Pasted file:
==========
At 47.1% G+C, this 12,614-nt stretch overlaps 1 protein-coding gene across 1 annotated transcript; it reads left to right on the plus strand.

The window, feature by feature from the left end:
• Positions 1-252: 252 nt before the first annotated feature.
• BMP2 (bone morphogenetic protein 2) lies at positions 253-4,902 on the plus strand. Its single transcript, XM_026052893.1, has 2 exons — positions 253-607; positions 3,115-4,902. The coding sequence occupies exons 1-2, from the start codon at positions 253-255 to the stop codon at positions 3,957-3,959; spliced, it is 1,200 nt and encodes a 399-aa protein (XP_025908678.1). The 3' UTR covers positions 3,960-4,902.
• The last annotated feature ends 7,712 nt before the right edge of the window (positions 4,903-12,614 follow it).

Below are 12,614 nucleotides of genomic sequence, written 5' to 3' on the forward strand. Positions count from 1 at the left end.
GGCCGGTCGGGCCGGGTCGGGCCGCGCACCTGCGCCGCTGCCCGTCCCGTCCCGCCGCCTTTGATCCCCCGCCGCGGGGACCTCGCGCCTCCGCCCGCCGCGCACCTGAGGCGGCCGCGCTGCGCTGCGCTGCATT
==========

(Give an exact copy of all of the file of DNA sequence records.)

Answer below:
At 47.1% G+C, this 12,614-nt stretch overlaps 1 protein-coding gene across 1 annotated transcript; it reads left to right on the plus strand.

The window, feature by feature from the left end:
• Positions 1-252: 252 nt before the first annotated feature.
• BMP2 (bone morphogenetic protein 2) lies at positions 253-4,902 on the plus strand. Its single transcript, XM_026052893.1, has 2 exons — positions 253-607; positions 3,115-4,902. The coding sequence occupies exons 1-2, from the start codon at positions 253-255 to the stop codon at positions 3,957-3,959; spliced, it is 1,200 nt and encodes a 399-aa protein (XP_025908678.1). The 3' UTR covers positions 3,960-4,902.
• The last annotated feature ends 7,712 nt before the right edge of the window (positions 4,903-12,614 follow it).

Below are 12,614 nucleotides of genomic sequence, written 5' to 3' on the forward strand. Positions count from 1 at the left end.
GGCCGGTCGGGCCGGGTCGGGCCGCGCACCTGCGCCGCTGCCCGTCCCGTCCCGCCGCCTTTGATCCCCCGCCGCGGGGACCTCGCGCCTCCGCCCGCCGCGCACCTGAGGCGGCCGCGCTGCGCTGCGCTGCATT